Victorian assisted death conditions, time frame could be widened

TERMINALLY ill Victorians could have up to two years to seek a physician-assisted death, with the Andrews government's advisers contemplating whether to set a longer-than-expected time frame in the euthanasia laws to be introduced this year.

Patients with a broad range of conditions could also end up being eligible to make such requests – such as people with cancer, motor-neurone disease, and heart failure – but those with dementia will not be included under the proposed framework.

Brian Owler chairs the panel looking at how dying with dignity laws would work. Photo: Janie Barrett

Brian Owler chairs the panel looking at how dying with dignity laws would work. Photo: Janie Barrett

Months after Premier Daniel Andrews announced that an assisted dying bill would be put to a conscience vote in the Victorian parliament, an advisory group established by the government has examined some of the controversial issues that will underpin the debate.

In an interim report to be released within days, the group has mostly backed the assisted dying framework proposed last year by a parliamentary committee, which would give Victorian adults access to a lethal pill prescribed by their doctor – provided they have decision-making capacity and are suffering from "a serious and incurable condition and at the end of their life".

However, in the absence of a clear time frame defining what "the end of their life" means, the government's advisory panel is considering a number of options, including six months, 12 months, or 24 months.

"The parliamentary committee proposed that a person should have a disease that was going to end their life within 'weeks and months' and have 'intolerable suffering' – so that's a fairly narrow scope of conditions when you look at other jurisdictions around the world," said taskforce chairman Brian Owler, a former president of the Australian Medical Association.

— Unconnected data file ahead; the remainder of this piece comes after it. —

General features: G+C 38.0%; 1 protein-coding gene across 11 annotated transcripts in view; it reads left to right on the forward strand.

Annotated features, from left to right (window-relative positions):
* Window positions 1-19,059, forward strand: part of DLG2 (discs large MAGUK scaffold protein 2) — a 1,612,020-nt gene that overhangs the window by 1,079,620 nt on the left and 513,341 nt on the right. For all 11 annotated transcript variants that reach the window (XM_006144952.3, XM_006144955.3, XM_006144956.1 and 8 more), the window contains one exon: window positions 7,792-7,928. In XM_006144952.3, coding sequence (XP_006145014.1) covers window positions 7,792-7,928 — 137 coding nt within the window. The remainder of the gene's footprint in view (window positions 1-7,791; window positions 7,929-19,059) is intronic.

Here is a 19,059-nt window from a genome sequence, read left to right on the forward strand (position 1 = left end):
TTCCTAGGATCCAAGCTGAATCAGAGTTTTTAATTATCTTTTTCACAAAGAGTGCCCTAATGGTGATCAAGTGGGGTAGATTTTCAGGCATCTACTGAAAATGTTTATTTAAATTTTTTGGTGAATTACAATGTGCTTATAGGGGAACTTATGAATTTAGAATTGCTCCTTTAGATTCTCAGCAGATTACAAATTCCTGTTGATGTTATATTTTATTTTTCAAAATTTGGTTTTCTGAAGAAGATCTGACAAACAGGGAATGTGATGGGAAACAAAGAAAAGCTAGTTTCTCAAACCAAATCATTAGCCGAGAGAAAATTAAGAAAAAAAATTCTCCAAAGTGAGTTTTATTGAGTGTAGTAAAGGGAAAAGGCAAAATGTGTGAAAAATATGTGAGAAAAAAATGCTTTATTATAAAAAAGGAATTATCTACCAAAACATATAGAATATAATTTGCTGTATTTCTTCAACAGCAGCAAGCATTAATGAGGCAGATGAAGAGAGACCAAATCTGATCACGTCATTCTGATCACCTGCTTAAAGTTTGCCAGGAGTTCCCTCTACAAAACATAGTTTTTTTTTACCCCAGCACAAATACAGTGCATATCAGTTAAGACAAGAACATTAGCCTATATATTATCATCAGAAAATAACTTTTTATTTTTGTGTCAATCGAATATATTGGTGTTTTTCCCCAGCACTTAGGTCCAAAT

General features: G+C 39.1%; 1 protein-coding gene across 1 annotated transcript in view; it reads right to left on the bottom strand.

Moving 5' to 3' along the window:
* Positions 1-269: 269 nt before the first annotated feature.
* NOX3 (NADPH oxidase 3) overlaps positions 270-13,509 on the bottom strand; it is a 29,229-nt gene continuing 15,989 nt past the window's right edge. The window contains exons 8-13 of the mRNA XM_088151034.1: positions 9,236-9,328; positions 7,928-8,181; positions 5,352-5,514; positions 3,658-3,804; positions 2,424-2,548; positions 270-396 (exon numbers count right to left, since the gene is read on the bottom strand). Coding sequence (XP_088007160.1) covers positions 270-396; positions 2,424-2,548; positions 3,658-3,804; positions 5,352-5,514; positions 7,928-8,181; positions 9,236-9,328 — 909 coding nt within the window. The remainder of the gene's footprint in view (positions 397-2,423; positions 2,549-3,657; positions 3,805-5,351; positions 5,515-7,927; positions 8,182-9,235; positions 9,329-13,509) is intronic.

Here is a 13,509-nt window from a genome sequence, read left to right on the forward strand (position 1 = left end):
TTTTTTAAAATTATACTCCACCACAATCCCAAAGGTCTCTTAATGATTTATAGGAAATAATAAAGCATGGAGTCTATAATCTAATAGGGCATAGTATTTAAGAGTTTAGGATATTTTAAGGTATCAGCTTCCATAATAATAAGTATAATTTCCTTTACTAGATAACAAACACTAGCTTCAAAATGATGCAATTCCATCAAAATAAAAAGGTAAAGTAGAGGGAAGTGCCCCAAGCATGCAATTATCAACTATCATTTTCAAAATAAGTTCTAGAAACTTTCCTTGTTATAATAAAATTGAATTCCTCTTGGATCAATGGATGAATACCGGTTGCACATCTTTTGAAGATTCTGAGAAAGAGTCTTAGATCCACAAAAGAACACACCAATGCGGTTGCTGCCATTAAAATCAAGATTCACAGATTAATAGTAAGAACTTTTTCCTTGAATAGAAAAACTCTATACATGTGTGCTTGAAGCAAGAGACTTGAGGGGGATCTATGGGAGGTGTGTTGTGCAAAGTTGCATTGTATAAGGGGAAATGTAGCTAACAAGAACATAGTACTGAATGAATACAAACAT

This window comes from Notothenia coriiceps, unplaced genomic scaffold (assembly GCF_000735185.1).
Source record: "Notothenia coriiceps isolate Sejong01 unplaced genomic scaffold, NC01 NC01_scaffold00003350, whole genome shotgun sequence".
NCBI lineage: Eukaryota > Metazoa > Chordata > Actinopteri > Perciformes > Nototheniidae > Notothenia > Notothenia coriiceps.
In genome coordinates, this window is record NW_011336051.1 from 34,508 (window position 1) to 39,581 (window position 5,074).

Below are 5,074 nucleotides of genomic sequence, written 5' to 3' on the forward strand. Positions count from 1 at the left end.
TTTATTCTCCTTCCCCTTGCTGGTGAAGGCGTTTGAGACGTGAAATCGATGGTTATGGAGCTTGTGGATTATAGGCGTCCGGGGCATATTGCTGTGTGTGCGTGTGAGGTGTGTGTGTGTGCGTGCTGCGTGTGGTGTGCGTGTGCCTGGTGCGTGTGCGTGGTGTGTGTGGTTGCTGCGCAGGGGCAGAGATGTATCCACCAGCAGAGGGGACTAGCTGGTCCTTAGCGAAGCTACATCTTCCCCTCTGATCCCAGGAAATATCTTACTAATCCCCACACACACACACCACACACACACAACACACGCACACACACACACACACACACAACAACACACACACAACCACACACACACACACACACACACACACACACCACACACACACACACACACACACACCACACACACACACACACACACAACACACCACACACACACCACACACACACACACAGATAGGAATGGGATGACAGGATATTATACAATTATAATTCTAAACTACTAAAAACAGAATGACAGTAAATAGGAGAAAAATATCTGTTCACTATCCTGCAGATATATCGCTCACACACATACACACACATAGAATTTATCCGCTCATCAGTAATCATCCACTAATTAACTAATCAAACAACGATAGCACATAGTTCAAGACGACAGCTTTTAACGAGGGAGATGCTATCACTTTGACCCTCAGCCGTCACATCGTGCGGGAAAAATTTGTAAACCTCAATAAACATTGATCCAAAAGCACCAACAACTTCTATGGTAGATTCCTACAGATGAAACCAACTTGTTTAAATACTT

"But there are a range of conditions that need to be considered because they have different trajectories in terms of people's illnesses. That includes things like motor-neuron disease, but also end-stage heart failure and respiratory failure, as well as the most common group, which of course is cancers at the end stage. We have to look at how all of those conditions might fit into the legislation."

The panel's interim report was based on more than 100 submissions and meetings with about 300 individuals across the state, including doctors, lawyers and police.

While it only summarises the feedback the panel was given (clear recommendations will be made to the government in a final report later this year) it has nonetheless thrashed out some of the critical issues that will underpin the government's legislation.

It is believed the interim report also:

  • Backs giving doctors the right to hold a "conscientious objection" to physician-assisted death – similar to the provisions that allow them to refuse abortions in Victoria.
  • Pushes for medical specialists to have appropriate qualifications before they can help patients die.
  • Rules out people with dementia qualifying for an assisted death because patients must have decision-making capacity to make a request.
  • Raises the idea of criminal sanctions in a bid to ensure there are strict safeguards against exploitation.

The debate over voluntary euthanasia is set to reignite in the lead-up to next year's election, with many MPs at odds over whether to introduce assisted dying in Victoria.

Within cabinet, more than half of Labor's MPs support a shift, including Mr Andrews, who had a change of heart following the death of his father last year.

However others say they will not support the legislation, including Deputy Premier James Merlino, Opposition leader Matthew Guy and DLP crossbencher Rachel Carling-Jenkins.

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